Sunday, September 25, 2011

Reflecting On Your Biblical Story

After a hearty "Good morning" Brad thanked all the people who helped make the Harvest Fest such a successful event again two weeks ago. Announcements included mention that Family Nights will begin in October. Meals together and groups for all ages will help build and strengthen our church family. Volunteers are still needed for certain tasks.

Brad also expressed gratitude for our community of faith as everyone has been so generous in the aftermath of the Shannon's loss of their home. Needless to say they have no intention of spending all their money and time in a hotel and hope to find a mobile home they can move to their property before winter.

The worship began with our quartet singing "Somebody Touched Me." After another song and a time of corporate worship the offering was taken. Leonard read Daniel 1 to set up today's message.

Reflecting On Your Biblical Story

Each of us has a story. The book of Daniel is about Daniel's resiliency in difficult times. The first chapter is the focus of today's message and Brad aimed to bring home three main points.

1) Daniel did not expect to be in Babylon.
In many respects Daniel growing up was a golden boy with a future in leadership. He came from a family with high social status, was strikingly handsome, intelligent and had great prospects.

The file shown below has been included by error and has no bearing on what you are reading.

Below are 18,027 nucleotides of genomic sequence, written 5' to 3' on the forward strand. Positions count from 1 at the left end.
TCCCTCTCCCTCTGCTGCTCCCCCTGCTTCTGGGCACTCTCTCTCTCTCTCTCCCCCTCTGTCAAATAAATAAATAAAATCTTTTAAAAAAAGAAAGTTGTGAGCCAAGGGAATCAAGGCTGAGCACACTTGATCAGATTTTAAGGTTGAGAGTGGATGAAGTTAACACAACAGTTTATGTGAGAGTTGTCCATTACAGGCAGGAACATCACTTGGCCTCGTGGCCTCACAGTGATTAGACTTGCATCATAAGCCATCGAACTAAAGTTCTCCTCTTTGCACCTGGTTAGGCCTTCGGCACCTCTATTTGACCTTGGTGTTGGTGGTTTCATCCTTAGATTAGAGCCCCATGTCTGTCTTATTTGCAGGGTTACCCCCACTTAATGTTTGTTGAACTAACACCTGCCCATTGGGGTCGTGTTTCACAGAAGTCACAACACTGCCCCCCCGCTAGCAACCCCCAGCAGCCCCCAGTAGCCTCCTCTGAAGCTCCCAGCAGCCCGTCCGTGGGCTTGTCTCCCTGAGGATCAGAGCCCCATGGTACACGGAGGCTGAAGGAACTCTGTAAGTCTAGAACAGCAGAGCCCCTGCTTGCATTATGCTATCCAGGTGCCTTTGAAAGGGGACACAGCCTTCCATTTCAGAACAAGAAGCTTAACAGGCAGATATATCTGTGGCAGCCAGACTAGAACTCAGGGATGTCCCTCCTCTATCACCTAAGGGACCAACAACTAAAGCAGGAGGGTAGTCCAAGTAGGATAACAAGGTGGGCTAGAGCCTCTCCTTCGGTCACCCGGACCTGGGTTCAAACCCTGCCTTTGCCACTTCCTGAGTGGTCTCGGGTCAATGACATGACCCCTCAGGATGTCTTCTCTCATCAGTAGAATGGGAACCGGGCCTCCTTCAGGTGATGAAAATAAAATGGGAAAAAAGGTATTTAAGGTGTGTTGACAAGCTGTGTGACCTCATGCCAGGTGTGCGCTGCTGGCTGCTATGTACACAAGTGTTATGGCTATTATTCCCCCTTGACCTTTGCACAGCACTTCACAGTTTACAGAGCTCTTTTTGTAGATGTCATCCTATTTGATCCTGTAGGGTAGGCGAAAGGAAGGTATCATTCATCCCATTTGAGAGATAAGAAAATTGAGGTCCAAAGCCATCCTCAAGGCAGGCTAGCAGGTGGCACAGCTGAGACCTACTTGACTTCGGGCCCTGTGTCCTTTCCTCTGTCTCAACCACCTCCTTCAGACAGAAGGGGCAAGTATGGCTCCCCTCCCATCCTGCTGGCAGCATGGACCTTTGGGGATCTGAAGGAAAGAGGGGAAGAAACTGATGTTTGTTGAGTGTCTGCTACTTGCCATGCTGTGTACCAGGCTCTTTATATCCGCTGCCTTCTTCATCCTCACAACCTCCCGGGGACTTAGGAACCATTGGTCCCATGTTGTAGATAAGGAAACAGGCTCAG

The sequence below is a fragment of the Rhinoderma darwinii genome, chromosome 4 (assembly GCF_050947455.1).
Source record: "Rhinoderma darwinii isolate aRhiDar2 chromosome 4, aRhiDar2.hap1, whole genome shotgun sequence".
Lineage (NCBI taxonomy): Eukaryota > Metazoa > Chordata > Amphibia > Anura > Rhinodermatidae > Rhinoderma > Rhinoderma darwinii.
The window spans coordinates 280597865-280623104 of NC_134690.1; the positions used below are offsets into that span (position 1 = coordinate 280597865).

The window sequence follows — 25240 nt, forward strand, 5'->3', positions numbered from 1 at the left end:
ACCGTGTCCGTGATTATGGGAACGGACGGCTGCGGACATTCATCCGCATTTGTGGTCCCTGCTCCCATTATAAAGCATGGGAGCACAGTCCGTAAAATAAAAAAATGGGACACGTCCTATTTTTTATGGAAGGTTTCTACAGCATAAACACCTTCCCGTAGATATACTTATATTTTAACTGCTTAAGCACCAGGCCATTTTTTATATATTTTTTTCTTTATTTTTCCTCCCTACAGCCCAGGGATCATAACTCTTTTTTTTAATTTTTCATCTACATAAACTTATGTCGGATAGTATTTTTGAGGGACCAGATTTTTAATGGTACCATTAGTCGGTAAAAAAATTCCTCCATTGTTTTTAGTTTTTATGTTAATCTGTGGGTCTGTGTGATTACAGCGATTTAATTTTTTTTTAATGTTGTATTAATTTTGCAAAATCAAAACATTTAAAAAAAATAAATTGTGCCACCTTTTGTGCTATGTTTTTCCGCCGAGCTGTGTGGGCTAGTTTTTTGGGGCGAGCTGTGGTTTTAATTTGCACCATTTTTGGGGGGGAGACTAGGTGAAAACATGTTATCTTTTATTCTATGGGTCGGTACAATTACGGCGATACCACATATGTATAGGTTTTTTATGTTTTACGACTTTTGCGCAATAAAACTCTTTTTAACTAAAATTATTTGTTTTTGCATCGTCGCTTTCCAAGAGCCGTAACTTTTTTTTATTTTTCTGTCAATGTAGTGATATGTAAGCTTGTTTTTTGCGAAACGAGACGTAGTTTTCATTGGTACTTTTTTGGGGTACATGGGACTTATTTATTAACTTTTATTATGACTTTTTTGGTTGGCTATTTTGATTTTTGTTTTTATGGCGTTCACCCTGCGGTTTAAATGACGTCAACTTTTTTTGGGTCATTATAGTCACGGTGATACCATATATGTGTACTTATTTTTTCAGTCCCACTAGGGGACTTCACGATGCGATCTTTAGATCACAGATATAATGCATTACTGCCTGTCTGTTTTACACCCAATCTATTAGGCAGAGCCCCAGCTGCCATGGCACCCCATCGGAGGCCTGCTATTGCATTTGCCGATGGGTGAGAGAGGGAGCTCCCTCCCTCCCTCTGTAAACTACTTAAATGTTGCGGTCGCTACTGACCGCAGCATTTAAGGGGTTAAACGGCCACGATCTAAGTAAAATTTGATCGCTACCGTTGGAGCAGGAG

Unfortunately, after years of decline, Israel was not a nation with great prospects. While Daniel was still a young man the Babylonian armies ransacked Jerusalem, destroyed God's temple and made captives of its people. This was a painful experience as Daniel lost his culture, lost his relationship and even lost his name. Life did not turn out the way he had planned.

There's a world of heartbreak in the first two sentences of this chapter. What do you do when you find yourself in Babylon. How do you respond when life goes different than you had planned? What do you do? How did God let this happen?

2) Resolve and resiliency.
There was a study of people who experience great suffering to determine why some are defeated by it and others seems to thrive and grow through the experience. The key ingredient in the latter group is their resiliency.

In the study there were three characteristics common to those who were resilient. The first we see here exhibited by Daniel. Inside there is a deep resolve to honor their deepest values. We see this in verse 8... which leads to taking intiative, not resignation. Daniel determined his path, to honor God. This gave him courage to take a stand and not be just a helpless pawn in his life circumstances.

"What resolve do you need to make?" Brad asked. "What got you into your Babylon?" God is calling you to be like Daniel. Too many people spend their time making excuses. "If only I had more time." Or, "If only I had a better church."

Brad then stated emphatically, "This is your one and only life and it is short."

A second characteristic of resiliency in hardship is their commitment to community. Spiritually resilient people are committed to living in community. They don't go it alone. Connectedness is not only important, it is vital.

Daniel had three friends, Meshach, Shadrach and Abednego, who went through this experience with him.